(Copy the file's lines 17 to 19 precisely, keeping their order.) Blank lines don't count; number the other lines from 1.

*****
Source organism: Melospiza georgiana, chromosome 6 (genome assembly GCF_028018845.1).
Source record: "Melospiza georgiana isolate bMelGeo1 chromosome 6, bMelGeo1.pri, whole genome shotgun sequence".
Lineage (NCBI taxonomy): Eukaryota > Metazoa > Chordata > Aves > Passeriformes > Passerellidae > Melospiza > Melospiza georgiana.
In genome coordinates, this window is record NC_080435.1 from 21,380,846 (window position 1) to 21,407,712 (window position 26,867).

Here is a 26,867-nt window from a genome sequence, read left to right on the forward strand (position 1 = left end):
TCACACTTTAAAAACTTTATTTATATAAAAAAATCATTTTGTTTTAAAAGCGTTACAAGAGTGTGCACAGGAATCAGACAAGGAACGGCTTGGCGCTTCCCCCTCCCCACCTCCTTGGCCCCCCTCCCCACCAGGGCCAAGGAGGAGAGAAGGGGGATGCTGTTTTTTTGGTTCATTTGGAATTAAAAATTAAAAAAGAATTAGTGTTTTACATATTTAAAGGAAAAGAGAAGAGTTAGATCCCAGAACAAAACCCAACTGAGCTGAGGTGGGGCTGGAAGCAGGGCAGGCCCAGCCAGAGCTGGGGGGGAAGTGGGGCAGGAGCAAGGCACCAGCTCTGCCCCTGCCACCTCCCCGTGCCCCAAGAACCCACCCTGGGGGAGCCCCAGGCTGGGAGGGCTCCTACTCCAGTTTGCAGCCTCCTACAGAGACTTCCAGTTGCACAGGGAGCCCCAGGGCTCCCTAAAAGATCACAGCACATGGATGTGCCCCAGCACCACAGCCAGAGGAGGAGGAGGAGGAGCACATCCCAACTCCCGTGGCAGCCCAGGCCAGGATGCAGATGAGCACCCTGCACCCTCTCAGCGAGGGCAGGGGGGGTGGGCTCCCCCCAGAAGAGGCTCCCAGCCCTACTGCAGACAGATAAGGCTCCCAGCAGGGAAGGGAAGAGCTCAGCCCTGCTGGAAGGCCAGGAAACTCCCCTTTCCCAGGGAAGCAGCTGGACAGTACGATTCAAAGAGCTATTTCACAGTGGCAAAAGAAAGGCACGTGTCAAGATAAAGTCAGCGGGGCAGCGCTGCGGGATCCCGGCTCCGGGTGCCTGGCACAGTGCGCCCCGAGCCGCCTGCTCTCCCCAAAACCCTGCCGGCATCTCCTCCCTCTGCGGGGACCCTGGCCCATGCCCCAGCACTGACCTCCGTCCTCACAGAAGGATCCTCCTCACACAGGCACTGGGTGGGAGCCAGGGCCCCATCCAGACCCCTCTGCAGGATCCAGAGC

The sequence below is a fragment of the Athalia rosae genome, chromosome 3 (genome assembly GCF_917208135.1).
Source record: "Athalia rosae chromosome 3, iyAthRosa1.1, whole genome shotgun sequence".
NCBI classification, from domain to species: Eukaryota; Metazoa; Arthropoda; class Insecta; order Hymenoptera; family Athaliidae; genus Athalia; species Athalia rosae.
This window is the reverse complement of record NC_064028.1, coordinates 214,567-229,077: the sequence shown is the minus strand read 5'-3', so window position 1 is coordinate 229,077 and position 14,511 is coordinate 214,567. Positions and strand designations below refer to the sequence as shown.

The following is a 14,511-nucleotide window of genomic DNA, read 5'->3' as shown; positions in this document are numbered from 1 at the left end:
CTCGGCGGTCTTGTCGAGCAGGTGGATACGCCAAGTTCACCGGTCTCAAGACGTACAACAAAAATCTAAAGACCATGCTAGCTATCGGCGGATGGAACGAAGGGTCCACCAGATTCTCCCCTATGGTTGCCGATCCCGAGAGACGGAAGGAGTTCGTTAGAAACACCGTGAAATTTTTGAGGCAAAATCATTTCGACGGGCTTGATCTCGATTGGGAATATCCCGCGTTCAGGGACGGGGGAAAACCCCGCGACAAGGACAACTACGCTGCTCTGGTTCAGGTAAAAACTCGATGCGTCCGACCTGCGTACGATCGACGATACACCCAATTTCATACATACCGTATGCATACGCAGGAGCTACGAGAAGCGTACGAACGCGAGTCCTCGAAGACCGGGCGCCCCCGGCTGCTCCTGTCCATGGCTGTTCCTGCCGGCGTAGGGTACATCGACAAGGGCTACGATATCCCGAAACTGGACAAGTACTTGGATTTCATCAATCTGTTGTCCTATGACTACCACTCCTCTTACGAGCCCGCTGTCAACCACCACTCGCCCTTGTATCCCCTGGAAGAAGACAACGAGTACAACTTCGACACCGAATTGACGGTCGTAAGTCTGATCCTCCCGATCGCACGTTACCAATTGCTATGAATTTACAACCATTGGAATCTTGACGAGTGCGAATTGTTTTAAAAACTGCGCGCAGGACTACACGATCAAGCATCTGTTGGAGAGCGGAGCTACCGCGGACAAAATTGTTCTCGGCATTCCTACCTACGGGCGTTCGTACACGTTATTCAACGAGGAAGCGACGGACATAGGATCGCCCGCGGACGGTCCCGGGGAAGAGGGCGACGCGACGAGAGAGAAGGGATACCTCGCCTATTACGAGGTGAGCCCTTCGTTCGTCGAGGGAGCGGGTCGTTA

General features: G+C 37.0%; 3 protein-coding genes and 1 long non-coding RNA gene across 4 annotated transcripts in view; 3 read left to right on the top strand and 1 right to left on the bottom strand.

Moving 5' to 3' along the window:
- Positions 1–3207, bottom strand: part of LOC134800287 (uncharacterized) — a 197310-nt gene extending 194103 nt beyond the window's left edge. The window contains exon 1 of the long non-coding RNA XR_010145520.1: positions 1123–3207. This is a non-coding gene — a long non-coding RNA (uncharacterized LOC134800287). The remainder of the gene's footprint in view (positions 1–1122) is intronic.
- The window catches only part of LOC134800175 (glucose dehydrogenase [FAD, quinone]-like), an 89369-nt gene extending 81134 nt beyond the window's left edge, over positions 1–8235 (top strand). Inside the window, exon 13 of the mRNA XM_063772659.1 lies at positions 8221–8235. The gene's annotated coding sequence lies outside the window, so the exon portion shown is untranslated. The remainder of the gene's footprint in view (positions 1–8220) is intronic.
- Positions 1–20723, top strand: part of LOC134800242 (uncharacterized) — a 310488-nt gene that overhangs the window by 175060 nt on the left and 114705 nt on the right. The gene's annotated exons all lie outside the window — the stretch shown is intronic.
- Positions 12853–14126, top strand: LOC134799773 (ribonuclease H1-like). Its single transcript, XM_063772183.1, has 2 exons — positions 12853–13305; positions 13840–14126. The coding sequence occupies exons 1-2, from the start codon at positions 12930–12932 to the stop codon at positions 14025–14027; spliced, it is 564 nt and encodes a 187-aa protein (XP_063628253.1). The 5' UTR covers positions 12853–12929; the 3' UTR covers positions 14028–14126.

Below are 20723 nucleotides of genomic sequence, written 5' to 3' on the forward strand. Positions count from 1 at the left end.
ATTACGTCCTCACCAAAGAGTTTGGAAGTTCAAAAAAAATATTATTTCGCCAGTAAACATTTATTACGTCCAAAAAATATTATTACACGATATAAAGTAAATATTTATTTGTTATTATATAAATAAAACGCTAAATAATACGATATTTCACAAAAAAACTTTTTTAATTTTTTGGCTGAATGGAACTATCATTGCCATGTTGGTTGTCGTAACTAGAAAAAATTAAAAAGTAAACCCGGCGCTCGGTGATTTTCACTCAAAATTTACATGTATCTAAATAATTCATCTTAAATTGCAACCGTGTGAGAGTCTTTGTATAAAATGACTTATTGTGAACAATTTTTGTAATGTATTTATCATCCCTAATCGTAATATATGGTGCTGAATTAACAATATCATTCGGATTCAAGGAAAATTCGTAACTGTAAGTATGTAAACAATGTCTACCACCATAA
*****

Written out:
- Positions 1–20723, top strand: part of LOC134800242 (uncharacterized) — a 310488-nt gene that overhangs the window by 175060 nt on the left and 114705 nt on the right. The gene's annotated exons all lie outside the window — the stretch shown is intronic.
- Positions 12853–14126, top strand: LOC134799773 (ribonuclease H1-like). Its single transcript, XM_063772183.1, has 2 exons — positions 12853–13305; positions 13840–14126. The coding sequence occupies exons 1-2, from the start codon at positions 12930–12932 to the stop codon at positions 14025–14027; spliced, it is 564 nt and encodes a 187-aa protein (XP_063628253.1). The 5' UTR covers positions 12853–12929; the 3' UTR covers positions 14028–14126.

Below are 20723 nucleotides of genomic sequence, written 5' to 3' on the forward strand. Positions count from 1 at the left end.